Metulla residents are demanding that the fence be constructed at least a few hundred meters from their homes. They also demand appropriate defensive measures and a clear-cut directive from the government for the IDF to retaliate with all its force to attacks emanating from Lebanon on Israeli territory or its citizens.
"We are also demanding a meeting in Metulla with the prime minister before any decisions are implemented regarding our future security, safety, and welfare," Amitai said.
The Metulla residents' strike is being supported by the local council headed by Ya'acov Katz, who also has expressed concern over what the future holds for the region in light of the withdrawal plans.
Amitai, who is chairman of the farmers' association in Metulla, said that as a family man with a wife and three children, whose home could be in the future firing line, he was more than just concerned.
In Beirut, Lebanese Prime Minister Selim Hoss said Tuesday that SLA commander Gen. Antoine Lahad must surrender to authorities to stand trial for treason before demanding amnesty for his men.
"It is strange that Antoine Lahad is asking the president for a general amnesty while he is still carrying out attacks alongside the enemy of his country, against civilians of his country, and sometimes does not spare the army of his country," Hoss said in a statement.
On Monday, Lahad appealed to Lebanese President Emile Lahoud to grant his followers a general amnesty similar to a 1991 pardon of militiamen across Lebanon for most crimes committed during the devastating 1975-90 civil war.
Barak expressed support for Lahad's demands in an interview with Israel Radio.
"We of course feel responsible to see that the issue of the SLA is resolved in a way that befits their deep connection with the State of Israel," Barak said.
In his appeal Monday, Lahad maintained that he alone bore responsibility for the actions of his 2,500 fighters, but he did not indicate whether he would be willing to stand trial after the IDF pullout. A retired Lebanese army general, Lahad was sentenced to death in absentia in 1996 after being found guilty of treason by a Beirut military court.
Apparently seeking to assure Lahad that he would get a fair trial, Hoss said Lebanese officials do not harbor feelings of "revenge or gloating."
Lahad has said he would stay on in Marjayoun despite speculation that he would leave for France, where his family lives.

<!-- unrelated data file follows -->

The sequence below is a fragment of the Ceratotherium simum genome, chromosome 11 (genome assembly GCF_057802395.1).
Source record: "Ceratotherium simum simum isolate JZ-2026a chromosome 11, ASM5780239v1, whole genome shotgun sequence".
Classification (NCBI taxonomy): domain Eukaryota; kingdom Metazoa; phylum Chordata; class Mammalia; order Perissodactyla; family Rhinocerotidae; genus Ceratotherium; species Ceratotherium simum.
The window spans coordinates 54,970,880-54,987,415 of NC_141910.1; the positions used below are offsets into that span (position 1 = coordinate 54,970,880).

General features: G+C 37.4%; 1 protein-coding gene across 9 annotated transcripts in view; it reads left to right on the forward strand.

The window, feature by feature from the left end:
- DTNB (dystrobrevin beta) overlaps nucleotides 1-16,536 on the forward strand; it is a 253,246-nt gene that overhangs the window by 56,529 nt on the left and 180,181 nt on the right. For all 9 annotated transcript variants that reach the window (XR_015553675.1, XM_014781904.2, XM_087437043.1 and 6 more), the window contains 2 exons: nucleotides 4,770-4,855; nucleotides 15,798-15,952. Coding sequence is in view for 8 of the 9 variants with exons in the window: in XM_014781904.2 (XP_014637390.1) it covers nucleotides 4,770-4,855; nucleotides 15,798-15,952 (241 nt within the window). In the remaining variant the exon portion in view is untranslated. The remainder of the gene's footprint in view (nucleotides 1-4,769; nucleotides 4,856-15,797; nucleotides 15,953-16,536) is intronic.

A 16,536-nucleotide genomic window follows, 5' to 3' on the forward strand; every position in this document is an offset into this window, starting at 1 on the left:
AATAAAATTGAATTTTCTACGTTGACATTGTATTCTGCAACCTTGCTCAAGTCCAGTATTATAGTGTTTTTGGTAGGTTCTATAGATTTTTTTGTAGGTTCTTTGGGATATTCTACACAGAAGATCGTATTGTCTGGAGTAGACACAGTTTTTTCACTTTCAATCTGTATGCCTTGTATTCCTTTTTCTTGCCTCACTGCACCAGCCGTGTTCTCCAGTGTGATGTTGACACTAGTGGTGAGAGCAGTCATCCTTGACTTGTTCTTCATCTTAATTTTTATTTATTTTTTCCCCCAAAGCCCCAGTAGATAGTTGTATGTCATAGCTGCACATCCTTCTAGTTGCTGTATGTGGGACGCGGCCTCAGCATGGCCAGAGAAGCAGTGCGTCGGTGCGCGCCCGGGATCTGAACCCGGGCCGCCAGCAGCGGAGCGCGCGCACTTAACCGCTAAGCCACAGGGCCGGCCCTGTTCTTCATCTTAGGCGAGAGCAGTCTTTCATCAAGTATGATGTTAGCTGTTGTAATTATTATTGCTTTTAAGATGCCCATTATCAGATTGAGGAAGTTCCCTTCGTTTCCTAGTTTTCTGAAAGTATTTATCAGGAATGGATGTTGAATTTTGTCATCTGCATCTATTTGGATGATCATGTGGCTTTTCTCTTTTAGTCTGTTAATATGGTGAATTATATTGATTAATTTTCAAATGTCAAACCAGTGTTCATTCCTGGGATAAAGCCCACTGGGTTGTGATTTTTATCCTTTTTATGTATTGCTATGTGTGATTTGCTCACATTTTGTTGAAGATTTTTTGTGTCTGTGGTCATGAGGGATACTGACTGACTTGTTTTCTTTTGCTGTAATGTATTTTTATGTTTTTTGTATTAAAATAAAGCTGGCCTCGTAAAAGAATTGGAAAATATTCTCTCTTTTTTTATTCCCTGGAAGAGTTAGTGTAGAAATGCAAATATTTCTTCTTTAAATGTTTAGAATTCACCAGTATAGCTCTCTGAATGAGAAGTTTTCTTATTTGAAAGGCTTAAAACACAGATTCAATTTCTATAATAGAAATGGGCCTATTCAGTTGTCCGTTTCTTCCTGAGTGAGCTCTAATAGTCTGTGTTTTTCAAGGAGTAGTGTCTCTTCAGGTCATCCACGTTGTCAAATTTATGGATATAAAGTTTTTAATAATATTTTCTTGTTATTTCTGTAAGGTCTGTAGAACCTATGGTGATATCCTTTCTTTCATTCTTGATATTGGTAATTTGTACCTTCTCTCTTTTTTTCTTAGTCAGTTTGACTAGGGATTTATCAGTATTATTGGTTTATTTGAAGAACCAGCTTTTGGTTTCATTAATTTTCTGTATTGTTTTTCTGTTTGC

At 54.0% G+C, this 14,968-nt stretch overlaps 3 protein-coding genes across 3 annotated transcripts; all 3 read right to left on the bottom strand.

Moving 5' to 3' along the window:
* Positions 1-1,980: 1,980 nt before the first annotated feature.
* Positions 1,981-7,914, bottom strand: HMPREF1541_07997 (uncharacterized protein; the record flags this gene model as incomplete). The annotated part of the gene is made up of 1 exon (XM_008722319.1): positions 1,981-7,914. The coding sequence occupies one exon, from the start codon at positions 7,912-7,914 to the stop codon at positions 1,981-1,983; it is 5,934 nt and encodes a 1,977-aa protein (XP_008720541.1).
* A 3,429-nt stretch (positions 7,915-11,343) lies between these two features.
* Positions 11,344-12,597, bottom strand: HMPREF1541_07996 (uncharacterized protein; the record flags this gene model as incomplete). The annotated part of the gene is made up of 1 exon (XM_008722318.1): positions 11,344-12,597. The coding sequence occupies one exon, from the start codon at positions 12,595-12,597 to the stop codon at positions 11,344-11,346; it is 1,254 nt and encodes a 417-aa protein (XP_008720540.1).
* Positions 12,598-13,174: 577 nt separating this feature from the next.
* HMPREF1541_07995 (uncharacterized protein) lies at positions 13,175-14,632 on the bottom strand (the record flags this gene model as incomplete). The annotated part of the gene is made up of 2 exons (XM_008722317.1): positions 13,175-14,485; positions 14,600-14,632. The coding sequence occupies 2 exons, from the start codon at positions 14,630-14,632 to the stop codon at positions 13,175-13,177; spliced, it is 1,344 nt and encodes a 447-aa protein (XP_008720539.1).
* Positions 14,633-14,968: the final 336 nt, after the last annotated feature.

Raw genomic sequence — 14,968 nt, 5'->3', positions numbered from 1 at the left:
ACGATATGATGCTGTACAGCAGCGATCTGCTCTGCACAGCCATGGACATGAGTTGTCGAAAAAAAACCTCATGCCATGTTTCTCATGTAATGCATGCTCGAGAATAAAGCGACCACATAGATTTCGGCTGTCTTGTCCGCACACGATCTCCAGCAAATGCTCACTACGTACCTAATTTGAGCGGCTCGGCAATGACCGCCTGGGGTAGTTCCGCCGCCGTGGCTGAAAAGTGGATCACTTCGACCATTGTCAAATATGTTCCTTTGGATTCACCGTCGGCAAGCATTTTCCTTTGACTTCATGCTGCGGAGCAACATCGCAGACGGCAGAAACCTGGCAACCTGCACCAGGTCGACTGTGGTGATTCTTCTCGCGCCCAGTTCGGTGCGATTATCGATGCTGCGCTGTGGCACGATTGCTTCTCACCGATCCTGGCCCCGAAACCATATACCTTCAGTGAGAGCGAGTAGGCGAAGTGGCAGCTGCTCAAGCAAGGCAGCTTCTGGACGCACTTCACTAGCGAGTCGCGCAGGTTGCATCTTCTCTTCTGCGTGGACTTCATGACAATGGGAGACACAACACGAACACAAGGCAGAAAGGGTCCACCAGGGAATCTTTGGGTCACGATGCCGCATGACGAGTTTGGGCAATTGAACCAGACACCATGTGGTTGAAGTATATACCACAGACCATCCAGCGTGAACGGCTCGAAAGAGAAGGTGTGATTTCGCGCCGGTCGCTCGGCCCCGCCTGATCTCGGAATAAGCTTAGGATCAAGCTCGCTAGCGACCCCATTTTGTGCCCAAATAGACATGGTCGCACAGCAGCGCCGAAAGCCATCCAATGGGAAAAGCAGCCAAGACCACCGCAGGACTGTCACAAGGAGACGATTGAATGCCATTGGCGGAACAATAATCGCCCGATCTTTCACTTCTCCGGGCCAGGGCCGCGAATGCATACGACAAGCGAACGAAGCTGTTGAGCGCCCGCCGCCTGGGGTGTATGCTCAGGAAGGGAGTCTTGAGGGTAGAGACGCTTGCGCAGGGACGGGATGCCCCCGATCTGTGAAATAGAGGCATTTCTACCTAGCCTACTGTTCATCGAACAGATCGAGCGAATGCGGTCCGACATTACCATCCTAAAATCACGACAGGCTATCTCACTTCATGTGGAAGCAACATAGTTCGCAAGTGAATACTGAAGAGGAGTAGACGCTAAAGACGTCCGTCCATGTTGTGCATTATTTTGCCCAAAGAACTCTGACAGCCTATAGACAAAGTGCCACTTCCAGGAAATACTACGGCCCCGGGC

In a separate development, Barak surprised the residents of Shlomi Tuesday night, helicoptering into town to join the Independence Day celebrations.
"Our being here together now is the lasting proof that nothing will batter the spirits of wonderful people in Shlomi and in the whole region," Barak told the residents. "We are stronger and we are not afraid."
In Cairo, Palestinian Authority Chairman Yasser Arafat met with Egyptian President Hosni Mubarak yesterday and also with Larsen, who was there to discuss the IDF withdrawal from Lebanon and the stationing of UN troops along the border.
Arafat "used the opportunity to raise his concern for the Palestinian refugees in the camps in south Lebanon," a senior PA official said.
The chairman wants assurances that Lebanon will not attempt to disarm Arafat loyalists and replace them with pro-Syrian factions. Lahoud has asked the UN to disarm Palestinian refugees.
One PA official said the PA may ask the UN to extend its mandate to protect the refugees. So far the UN role is limited to protecting the border, he added.
Palestinian Legislative Council Speaker Ahmed Qurei recently visited France and asked the French to intervene on behalf of the refugees, PA sources said.
"The peace process is our priority, we do not want to get involved in any of the fighting in south Lebanon," one PA minister said. Mubarak has been passing the Palestinians' message to the Lebanese and the Syrians.
© 2000 Al Bawaba (www.albawaba.com)